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Travelling the length of The Malt Whisky Trail, you can’t help but have your breath taken away by the sweeping landscapes. To the north, you’ll find award winning beaches and charming seaside towns. To the south, you’ll discover tall forests, dramatic mountains, and the mighty River Spey.

This unique landscape – encompassing the best of Scotland – is more than just a pretty feature. It’s the backdrop for a whole host of outdoor pursuits that make The Malt Whisky Trail a fantastic place to get outdoors and get active.

A cyclists’ paradise

The Malt Whisky Trail runs along some of Scotland’s most scenic cycling routes. Get your adrenaline pumping with mountain biking routes for all abilities – taking you through wild forests, undulating sand dunes, and panoramic mountain tracks.

Of course, Moray Speyside is also the perfect place to take a more leisurely pace – to slow down, and explore the delights of The Malt Whisky Trail in your own time.

The Moray Coastal Cyle Path runs in close proximity to Glen Moray and Benromach distilleries, and links the region’s famous seaside villages. The Malt Whisky Trail also sits on National Cycle Network Route One.

Glenlivet Mountain Biking Trails sit near the foot of The Trail. Working their way through the stunning Glenlivet estate, these trails are an ideal way to experience local wildlife as part of a thrilling ride.

Meander along the Speyside Way

The Speyside Way is one of only four official long distance walking routes in Scotland, and stretches the length of The Trail and beyond, following the River Spey.

If you’re visiting the Glen Grant distillery in Rothes or the Speyside Cooperage, why not take a short drive to Craigellachie where you’ll find ample parking to set off and explore the River Spey on foot. The full Speyside Way can take a few days, but setting off from Craigellachie and taking a leisurely walk into Aberlour for a coffee at The Gather’n or a spot of lunch is a great way to enjoy this glorious landscape.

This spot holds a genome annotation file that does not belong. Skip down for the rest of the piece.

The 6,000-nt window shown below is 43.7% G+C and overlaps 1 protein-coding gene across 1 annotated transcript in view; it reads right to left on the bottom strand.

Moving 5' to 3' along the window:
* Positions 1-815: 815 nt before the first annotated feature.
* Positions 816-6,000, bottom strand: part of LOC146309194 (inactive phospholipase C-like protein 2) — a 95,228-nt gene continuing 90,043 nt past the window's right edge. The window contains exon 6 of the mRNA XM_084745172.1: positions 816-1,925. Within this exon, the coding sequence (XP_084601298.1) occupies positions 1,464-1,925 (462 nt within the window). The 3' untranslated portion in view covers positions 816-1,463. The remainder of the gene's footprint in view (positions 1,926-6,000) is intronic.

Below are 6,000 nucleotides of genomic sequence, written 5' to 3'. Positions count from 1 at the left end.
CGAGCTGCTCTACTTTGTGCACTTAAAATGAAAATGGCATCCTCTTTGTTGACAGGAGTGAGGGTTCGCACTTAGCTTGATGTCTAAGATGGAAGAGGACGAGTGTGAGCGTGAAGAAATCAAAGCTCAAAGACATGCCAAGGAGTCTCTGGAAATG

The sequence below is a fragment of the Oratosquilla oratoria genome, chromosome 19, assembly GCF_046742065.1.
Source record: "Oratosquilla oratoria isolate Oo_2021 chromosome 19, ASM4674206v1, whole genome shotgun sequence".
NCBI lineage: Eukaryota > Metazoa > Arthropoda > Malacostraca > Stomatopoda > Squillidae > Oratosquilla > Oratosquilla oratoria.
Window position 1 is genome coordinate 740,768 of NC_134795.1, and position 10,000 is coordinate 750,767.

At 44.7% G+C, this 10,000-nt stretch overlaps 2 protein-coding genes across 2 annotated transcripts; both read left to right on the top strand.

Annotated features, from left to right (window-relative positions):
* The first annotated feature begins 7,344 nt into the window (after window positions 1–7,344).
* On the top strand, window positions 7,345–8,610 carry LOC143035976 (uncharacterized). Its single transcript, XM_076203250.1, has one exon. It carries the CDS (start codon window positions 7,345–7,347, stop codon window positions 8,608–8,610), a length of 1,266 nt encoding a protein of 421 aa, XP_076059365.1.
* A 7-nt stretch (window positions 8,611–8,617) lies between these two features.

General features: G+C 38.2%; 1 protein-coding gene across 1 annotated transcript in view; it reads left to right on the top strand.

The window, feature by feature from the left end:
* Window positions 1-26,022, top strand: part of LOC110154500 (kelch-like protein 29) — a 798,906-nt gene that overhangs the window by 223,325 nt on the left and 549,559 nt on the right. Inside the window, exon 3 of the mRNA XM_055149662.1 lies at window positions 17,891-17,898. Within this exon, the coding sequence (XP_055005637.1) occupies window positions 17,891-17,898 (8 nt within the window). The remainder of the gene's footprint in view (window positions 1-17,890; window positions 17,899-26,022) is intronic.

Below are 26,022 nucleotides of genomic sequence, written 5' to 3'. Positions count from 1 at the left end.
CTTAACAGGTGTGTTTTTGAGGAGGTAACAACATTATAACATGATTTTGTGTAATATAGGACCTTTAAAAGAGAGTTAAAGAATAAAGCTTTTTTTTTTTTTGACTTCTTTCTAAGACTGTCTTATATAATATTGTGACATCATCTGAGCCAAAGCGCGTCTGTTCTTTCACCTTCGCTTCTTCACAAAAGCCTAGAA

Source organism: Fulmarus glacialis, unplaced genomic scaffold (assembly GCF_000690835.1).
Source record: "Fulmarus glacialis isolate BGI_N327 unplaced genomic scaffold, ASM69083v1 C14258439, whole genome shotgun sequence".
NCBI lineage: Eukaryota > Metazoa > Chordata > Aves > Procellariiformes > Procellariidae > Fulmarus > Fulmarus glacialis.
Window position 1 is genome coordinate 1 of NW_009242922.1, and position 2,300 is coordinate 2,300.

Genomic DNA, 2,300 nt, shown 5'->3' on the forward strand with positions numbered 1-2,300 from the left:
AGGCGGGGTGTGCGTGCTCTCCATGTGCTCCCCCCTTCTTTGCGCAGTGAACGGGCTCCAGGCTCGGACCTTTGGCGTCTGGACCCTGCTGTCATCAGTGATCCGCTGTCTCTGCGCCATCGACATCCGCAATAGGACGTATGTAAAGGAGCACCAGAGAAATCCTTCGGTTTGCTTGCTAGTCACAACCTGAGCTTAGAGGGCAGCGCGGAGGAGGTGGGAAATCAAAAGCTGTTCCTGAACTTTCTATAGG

Take to the water

The Moray Firth, enveloping the north of The Malt Whisky Trail, is one of Scotland’s finest water sports centres.

Findhorn Marina is in Findhorn Bay, surrounded by tall pines and deep sand dunes. It offers a range of yachting and water sport for all ages and abilities including windsurfing, power boating, and dinghy sailing.

North 58‘s wildlife adventure cruises along the Firth are perfect for those who want to take to the water, without getting wet. It’s the perfect way to round-up a morning at one of The Malt Whisky Trail’s sites.

Take time to explore

Of course spending time outdoors isn’t all about taking part in sports! Whilst the stunningly varied landscape of The Malt Whisky Trail is a great setting to get active, taken at a slower, gentler pace it is also a haven for all kinds of wildlife, flora, and fauna. The forests, rivers, and seas that make up the Moray Speyside landscape are home to ecosystems which support some truly stunning wildlife.

As you work your way through The Malt Whisky Trail, take some time out to discover the richness of our countryside.

The Glenlivet Estate, near the distillery of the same name, is a fantastic place to discover Speyside’s vibrant ecosystem. Set in the Cairngorm National Park, a number of Scottish favourites are often seen here including the famous red squirrel and red deer, while some of the rarer animals such as the golden eagle and black grouse are also often spotted.

Scottish Whale and Dolphin Centre at Spey Bay is a great place to spot some of the large population of dolphins that call the Moray Firth home, which can often be spotted leaping from the waters from any number of beaches. The centre is also a great place to spot otters and other creatures, and learn more about these majestic animals.